Many writers are coming to question the source of the Federal Communications Commission's authority to regulate Internet service providers' network management practices in the agency's quest to "preserve the free and open Internet" that we all value so highly. I examine this issue my new essay, "Jurisdiction: The $64,000 Question." Once again I conclude that none of the arguments the FCC has advanced to date concerning its "ancillary" authority to regulate the network management practices of broadband ISPs hold water. The Communications Act simply does not authorize the FCC to erect an elaborate regulatory framework for Internet services.
If the FCC is to regulate the Internet -- an outcome I do not think necessary or beneficial -- we would be better served by having Congress debate and pass such legislation, than by having unelected government officials attempt to make it up as they go along.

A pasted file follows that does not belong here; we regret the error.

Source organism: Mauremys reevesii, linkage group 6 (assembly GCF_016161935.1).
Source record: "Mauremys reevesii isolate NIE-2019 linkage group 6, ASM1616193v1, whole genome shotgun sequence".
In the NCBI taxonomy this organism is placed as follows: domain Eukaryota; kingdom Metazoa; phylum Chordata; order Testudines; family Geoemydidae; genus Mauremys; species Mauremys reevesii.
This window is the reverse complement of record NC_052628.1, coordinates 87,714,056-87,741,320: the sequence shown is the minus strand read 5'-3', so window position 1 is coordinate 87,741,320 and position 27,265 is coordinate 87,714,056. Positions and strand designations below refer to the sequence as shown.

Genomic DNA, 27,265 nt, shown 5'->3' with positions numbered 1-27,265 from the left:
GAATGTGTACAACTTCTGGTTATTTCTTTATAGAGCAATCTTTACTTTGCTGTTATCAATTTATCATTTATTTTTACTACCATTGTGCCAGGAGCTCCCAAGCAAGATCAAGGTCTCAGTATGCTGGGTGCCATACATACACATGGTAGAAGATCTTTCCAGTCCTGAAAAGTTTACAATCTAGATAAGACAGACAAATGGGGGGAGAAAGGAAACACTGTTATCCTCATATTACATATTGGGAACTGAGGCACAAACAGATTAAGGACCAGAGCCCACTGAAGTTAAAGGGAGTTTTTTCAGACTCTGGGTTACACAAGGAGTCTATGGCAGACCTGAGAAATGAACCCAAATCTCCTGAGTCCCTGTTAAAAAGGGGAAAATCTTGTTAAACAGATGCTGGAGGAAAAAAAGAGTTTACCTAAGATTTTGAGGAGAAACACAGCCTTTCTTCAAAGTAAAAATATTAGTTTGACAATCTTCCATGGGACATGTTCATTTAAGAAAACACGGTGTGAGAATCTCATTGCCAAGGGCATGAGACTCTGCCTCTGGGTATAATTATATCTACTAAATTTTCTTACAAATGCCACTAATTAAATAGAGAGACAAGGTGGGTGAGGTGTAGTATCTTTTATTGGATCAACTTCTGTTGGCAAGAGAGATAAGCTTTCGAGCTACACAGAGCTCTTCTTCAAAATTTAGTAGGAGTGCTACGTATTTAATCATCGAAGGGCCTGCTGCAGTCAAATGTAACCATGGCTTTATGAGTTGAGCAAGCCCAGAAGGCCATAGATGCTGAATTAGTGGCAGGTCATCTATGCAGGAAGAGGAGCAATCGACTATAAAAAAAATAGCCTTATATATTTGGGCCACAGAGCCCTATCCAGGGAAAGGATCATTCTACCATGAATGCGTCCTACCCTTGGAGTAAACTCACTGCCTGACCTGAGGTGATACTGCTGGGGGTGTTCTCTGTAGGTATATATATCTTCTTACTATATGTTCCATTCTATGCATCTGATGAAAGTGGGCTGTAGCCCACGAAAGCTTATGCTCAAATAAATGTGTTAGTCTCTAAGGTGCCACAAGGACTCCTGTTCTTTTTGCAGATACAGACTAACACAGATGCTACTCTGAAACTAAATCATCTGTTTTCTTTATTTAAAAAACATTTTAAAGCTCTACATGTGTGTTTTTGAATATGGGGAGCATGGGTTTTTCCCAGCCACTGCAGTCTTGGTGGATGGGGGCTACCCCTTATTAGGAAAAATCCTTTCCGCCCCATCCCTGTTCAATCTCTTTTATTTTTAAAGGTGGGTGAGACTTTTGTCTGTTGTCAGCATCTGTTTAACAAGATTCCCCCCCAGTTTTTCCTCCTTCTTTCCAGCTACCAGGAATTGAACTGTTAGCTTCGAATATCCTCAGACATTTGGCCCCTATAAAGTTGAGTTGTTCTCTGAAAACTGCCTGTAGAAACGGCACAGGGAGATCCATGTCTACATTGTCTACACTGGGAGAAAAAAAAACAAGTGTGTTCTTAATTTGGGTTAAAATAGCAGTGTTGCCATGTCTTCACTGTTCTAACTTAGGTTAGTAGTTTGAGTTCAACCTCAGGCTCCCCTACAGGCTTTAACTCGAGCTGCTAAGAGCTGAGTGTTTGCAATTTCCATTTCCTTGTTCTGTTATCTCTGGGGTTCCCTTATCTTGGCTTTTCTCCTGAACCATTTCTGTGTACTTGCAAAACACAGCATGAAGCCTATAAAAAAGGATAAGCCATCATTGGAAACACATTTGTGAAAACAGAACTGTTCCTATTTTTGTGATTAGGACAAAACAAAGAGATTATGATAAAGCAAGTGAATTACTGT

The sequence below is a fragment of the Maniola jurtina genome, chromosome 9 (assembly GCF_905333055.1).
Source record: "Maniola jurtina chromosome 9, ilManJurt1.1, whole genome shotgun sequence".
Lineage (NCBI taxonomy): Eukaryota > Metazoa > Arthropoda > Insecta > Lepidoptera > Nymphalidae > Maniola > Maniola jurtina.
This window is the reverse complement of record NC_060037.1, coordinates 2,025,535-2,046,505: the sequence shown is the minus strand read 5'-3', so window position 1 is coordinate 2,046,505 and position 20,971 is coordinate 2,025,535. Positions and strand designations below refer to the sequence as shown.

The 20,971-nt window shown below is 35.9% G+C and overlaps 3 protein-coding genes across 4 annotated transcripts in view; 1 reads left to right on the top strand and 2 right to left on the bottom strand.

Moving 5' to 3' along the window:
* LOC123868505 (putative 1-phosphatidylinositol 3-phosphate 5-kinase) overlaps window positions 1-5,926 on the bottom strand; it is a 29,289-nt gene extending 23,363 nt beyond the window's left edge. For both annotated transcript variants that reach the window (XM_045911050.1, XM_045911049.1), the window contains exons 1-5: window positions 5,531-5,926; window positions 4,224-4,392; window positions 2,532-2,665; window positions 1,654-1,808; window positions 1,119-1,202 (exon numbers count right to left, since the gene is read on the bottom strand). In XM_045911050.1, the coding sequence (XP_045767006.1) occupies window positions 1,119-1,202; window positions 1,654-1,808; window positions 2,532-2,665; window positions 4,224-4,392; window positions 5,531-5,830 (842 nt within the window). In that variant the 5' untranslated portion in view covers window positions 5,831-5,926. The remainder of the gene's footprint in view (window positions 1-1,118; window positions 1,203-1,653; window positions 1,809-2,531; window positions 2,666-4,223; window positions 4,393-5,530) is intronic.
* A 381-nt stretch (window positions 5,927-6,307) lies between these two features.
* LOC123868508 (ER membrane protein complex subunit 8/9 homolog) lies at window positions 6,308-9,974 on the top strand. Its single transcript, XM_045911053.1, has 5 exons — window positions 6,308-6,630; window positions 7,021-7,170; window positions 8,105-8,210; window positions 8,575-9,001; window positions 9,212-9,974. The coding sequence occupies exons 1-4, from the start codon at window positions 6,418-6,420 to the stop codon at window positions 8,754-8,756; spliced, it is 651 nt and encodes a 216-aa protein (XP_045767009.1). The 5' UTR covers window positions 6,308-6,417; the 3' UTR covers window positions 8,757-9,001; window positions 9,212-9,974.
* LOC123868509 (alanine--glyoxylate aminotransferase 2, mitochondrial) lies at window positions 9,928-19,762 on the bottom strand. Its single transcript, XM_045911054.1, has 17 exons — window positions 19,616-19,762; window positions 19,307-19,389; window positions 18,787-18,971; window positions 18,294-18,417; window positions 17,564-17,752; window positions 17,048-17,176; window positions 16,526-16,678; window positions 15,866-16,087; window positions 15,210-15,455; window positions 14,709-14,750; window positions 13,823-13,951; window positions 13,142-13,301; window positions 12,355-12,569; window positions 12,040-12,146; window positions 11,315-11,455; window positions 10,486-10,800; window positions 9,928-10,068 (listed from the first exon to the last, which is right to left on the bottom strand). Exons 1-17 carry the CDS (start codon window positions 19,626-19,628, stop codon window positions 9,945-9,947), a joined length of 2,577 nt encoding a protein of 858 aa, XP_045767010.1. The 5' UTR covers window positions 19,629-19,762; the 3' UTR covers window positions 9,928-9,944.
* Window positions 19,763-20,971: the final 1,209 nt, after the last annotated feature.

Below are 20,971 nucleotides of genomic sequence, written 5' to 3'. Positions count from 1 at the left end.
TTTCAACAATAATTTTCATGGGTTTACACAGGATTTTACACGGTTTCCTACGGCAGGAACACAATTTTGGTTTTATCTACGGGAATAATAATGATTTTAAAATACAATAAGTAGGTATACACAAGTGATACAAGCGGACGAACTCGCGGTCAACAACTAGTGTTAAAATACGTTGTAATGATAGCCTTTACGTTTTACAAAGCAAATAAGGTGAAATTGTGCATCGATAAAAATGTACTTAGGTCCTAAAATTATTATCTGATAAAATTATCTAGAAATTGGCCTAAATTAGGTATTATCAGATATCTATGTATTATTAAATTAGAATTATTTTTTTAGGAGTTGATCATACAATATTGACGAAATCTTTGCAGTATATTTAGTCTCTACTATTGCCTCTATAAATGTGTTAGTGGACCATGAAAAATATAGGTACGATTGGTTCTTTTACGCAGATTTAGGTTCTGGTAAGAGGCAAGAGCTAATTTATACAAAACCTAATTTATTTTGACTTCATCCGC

Express delegations of authority are important for two reasons: they both give power and limit its exercise in ways agreed upon by our elected representatives through duly enacted legislation. The problem with the FCC's conception of its ancillary jurisdiction is that is potentially limitless.
As I write in the essay, unchecked administrative power, no matter how well-intentioned, is dangerous. The doctrine of ancillary jurisdiction, properly understood, permits the FCC only to fill in small gaps in its statutory authority to take account of new developments closely related to the services the agency is authorized to regulate. But the courts have upheld this doctrine only when necessary, if not imperative, to the execution of its expressly granted regulatory responsibilities. The gap between the FCC's proposed net neutrality rules and the statutory provisions the agency claims authorize its action is not small, it is in the vernacular sense of the word, quantum.